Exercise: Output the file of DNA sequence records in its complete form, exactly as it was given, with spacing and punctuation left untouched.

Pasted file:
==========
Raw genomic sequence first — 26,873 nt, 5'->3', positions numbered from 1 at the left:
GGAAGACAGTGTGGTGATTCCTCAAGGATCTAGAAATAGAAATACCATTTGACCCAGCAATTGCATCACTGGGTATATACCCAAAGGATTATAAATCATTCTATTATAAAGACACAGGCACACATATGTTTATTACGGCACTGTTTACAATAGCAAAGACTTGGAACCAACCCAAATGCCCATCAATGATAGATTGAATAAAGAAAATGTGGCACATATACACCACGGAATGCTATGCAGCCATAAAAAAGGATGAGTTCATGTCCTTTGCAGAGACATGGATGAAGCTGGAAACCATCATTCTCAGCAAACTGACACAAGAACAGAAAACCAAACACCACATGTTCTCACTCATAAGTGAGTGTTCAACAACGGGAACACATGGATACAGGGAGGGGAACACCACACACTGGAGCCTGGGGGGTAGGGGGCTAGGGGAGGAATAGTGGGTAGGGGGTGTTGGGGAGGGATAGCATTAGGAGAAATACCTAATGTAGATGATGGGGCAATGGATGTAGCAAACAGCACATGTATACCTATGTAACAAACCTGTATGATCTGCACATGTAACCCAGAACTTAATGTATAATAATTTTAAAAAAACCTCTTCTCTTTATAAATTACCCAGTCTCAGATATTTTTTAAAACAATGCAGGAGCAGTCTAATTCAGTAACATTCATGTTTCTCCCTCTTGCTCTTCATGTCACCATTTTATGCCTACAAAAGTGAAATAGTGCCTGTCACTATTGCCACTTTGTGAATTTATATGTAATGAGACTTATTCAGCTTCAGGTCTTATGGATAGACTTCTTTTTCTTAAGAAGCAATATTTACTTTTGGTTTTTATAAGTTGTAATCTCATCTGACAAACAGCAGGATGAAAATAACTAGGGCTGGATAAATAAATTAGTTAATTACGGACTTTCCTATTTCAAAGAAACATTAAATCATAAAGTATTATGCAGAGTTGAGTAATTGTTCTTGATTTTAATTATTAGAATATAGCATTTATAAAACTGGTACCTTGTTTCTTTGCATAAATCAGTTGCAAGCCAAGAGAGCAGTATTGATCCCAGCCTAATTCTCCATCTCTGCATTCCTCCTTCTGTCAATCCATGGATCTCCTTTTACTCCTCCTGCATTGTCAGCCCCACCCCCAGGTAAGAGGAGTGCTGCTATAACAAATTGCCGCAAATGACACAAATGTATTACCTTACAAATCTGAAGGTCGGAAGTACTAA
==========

Raw genomic sequence first — 26,873 nt, 5'->3', positions numbered from 1 at the left:
GGAAGACAGTGTGGTGATTCCTCAAGGATCTAGAAATAGAAATACCATTTGACCCAGCAATTGCATCACTGGGTATATACCCAAAGGATTATAAATCATTCTATTATAAAGACACAGGCACACATATGTTTATTACGGCACTGTTTACAATAGCAAAGACTTGGAACCAACCCAAATGCCCATCAATGATAGATTGAATAAAGAAAATGTGGCACATATACACCACGGAATGCTATGCAGCCATAAAAAAGGATGAGTTCATGTCCTTTGCAGAGACATGGATGAAGCTGGAAACCATCATTCTCAGCAAACTGACACAAGAACAGAAAACCAAACACCACATGTTCTCACTCATAAGTGAGTGTTCAACAACGGGAACACATGGATACAGGGAGGGGAACACCACACACTGGAGCCTGGGGGGTAGGGGGCTAGGGGAGGAATAGTGGGTAGGGGGTGTTGGGGAGGGATAGCATTAGGAGAAATACCTAATGTAGATGATGGGGCAATGGATGTAGCAAACAGCACATGTATACCTATGTAACAAACCTGTATGATCTGCACATGTAACCCAGAACTTAATGTATAATAATTTTAAAAAAACCTCTTCTCTTTATAAATTACCCAGTCTCAGATATTTTTTAAAACAATGCAGGAGCAGTCTAATTCAGTAACATTCATGTTTCTCCCTCTTGCTCTTCATGTCACCATTTTATGCCTACAAAAGTGAAATAGTGCCTGTCACTATTGCCACTTTGTGAATTTATATGTAATGAGACTTATTCAGCTTCAGGTCTTATGGATAGACTTCTTTTTCTTAAGAAGCAATATTTACTTTTGGTTTTTATAAGTTGTAATCTCATCTGACAAACAGCAGGATGAAAATAACTAGGGCTGGATAAATAAATTAGTTAATTACGGACTTTCCTATTTCAAAGAAACATTAAATCATAAAGTATTATGCAGAGTTGAGTAATTGTTCTTGATTTTAATTATTAGAATATAGCATTTATAAAACTGGTACCTTGTTTCTTTGCATAAATCAGTTGCAAGCCAAGAGAGCAGTATTGATCCCAGCCTAATTCTCCATCTCTGCATTCCTCCTTCTGTCAATCCATGGATCTCCTTTTACTCCTCCTGCATTGTCAGCCCCACCCCCAGGTAAGAGGAGTGCTGCTATAACAAATTGCCGCAAATGACACAAATGTATTACCTTACAAATCTGAAGGTCGGAAGTACTAA